Okay, I’ll be the first to admit that I went into the Keith Ape concert super intrigued but probably not for the reason a musician would want a music writer to be interested. Of course, like many who listen to Korean music, especially those of us who listen to Korean hip hop, I had seen the music video for the song ‘잊지마 (It G Ma)’ featuring JayAllDay, Loota, Okasian & Kohh (and read a bit of the resulting controversy). So I would have been curious to see Keith Ape live regardless. But it was reading a quote in a recent article in Complex, where he says that “Korean rap, it sucks. Bad.” How could I not go see the dude live?
So what was the Toronto show like?
The doors opened a bit late (not unusual for a show) and the crowd walked into DJ Cyber69 spinning before the opening act, CMDWN, came on. He appeared to play a set before the opening act but I was let in early as press so that might have clouded my judgement of how long it was. The opening act, CMDWN, quickly pumped up the crowd with their set before a slightly overlong break during which Cyber69 spun some more tunes. Not that the dude was a bad DJ, if it was a night out dancing I would have been happy as I liked his tunes, but it cooled things down a tad. Ultimately, it didn’t matter because as soon as Keith Ape and his squad came on, the crowd went nuts.
I’ve been going to concerts for years – everything from small clubs to giant arenas to festivals of all kinds and watched performances in pretty much every genre, from pop to hip hop to thrash metal – and I don’t think I’ve ever seen so much energy in a crowd outside of a mosh pit (and it’s been years since I’ve been in one of those). More than anything, that was my lasting impression of the night, the shear energy that Keith Ape inspired in the crowd.
Those in the main section of the club – there appeared to be a VIP section to the right which was much less populated and crazy – spent the entire performance straining to get closer to Keith Ape. I love feeling the energy of the crowd but had to escape midway through his set to the VIP section beside me. The crowd was surging and pushing so much towards the stage and Keith Ape that I felt like I was in a mosh pit (no joke). Nothing wrong with that except it makes it very, very difficult to take pictures. Don’t believe me, Keith Ape even lost a shoe crowd surfing.
Speaking of Keith Ape, dude is one hell of a performer, he definitely played up one of the most hyped up crowds I’ve seen in ages, catering to them and hyping them up (not that they needed the help). Performing some new, unreleased songs as he’s apparently working on a new EP, he treated the crowd, with the help of two members of his squad, to a full night of music. And of course, he closed with It G Ma (잊지마)… twice.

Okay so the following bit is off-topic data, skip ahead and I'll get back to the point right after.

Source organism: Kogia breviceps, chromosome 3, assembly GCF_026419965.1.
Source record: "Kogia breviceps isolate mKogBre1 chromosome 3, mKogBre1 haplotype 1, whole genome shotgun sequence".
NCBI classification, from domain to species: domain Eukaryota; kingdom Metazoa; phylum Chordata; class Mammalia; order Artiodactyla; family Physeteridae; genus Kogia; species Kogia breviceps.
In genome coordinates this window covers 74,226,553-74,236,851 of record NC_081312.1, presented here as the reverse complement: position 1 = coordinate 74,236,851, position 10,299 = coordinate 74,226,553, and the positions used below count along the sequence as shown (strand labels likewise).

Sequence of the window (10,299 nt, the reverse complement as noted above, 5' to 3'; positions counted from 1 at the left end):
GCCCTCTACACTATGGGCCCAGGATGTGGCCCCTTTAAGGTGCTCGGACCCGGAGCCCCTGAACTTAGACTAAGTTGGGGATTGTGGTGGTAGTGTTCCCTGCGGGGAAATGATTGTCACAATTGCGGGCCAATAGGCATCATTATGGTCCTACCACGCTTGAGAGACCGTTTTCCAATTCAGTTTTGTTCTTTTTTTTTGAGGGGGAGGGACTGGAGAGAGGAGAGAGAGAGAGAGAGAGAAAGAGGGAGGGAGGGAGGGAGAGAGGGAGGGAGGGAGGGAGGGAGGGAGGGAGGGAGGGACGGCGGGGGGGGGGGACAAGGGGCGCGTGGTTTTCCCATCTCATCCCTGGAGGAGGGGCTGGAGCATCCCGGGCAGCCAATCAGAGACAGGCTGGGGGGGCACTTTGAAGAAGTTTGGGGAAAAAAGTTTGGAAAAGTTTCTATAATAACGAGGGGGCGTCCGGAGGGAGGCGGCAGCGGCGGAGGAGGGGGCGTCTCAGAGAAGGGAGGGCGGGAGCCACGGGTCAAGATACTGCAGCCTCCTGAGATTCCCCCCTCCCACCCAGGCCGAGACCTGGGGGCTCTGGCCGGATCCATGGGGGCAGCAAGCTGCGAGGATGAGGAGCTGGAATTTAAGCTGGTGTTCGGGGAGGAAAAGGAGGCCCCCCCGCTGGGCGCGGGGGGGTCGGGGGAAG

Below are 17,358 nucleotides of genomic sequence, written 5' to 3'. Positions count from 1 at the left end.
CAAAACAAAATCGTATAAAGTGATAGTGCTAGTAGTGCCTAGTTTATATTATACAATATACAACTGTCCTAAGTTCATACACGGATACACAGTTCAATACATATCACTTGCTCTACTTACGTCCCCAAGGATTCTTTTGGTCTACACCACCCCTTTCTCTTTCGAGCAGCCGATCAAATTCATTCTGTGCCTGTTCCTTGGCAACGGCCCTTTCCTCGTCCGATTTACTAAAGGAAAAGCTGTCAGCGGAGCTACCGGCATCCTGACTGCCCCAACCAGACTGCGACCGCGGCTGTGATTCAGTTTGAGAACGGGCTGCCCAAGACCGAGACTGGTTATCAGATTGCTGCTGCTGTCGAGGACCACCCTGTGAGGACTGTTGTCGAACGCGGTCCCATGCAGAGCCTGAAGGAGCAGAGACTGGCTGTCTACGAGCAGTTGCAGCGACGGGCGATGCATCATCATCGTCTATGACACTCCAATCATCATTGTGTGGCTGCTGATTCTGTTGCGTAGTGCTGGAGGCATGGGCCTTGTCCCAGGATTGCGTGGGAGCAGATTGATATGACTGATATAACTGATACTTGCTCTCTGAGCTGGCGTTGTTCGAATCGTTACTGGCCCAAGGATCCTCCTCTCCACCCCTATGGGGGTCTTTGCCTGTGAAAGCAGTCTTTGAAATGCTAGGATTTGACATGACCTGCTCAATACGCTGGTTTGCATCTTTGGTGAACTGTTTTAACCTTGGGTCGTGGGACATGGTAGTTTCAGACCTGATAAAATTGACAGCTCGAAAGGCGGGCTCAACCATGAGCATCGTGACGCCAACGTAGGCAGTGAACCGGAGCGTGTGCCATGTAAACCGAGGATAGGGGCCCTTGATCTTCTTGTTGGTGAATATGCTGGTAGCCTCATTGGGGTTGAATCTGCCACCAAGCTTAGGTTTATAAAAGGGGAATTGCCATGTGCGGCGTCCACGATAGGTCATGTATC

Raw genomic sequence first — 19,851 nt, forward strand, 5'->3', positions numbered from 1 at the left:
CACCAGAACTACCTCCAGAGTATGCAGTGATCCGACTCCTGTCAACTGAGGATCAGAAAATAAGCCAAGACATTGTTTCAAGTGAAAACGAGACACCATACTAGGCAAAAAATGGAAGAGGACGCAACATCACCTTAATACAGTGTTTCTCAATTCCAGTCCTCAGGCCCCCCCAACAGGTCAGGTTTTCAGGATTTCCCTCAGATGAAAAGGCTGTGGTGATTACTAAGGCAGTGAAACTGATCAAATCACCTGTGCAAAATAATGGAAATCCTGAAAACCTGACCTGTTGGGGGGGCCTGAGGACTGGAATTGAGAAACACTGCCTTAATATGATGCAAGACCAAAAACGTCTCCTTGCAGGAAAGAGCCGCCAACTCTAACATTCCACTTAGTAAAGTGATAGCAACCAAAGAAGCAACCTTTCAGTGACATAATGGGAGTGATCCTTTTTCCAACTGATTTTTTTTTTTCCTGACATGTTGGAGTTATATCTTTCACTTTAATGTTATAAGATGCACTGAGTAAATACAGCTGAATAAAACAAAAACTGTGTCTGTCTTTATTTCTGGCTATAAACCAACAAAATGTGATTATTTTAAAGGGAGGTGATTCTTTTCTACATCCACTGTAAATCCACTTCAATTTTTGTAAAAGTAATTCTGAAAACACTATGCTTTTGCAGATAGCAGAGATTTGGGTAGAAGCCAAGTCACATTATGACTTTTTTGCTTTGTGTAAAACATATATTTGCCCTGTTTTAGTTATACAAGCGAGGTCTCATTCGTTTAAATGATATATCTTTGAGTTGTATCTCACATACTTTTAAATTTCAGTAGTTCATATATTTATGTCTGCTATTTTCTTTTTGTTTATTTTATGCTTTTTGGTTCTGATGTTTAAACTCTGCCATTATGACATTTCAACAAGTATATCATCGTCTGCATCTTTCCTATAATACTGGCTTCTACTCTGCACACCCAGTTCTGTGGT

Who knew you could fit that many people on a stage? For the finale, it appeared that the entire CMDWN crew and pretty much anyone involved in the show joined Keith Ape and his squad on stage which was interesting. Speaking of his squad, one of them, Gold Gudda, impressed me enough to check him out on Soundcloud. Give him a listen! Although probably not at work…
But it wasn’t all music and crowd craziness, Keith Ape addressed the crowd a couple of times, most notably when he said “I don’t speak English but Underwater Six!” which flowed into the hashtag he was using for Toronto on Twitter and Instagram, #underwatersix. The audience ate it up! Dude had them in his pocket.
While I could have done without all the jostling (man, maybe I’m getting old), there’s no denying that Keith Ape owned the stage and the audience. From the moment he appeared the crowd went crazy and it never let up. I’ll be the first to admit that worrying over blurry photos (from being constantly jostled) did cloud my enjoyment of the first half of Keith Ape’s performance but once I escaped the crowd; it was a fun, super high-energy show. Not the best I’ve seen recently but solid and definitely the craziest.
I still think dissing the entire Korean hip hop scene in a major publication wasn’t the best move – although it certainly got people talking and perhaps that was the point (it also earned him a diss track from TakeOne) – but since it got me more interested in attending his show (and I’m sure I’m wasn’t the only one influenced by it or the curiosity it inspired), perhaps it was/is worth all the flack he’s taking on it. His presence onstage lived up to the hype and it will be interesting to see what he does next.
Did you see the Keith Ape show? What did you think?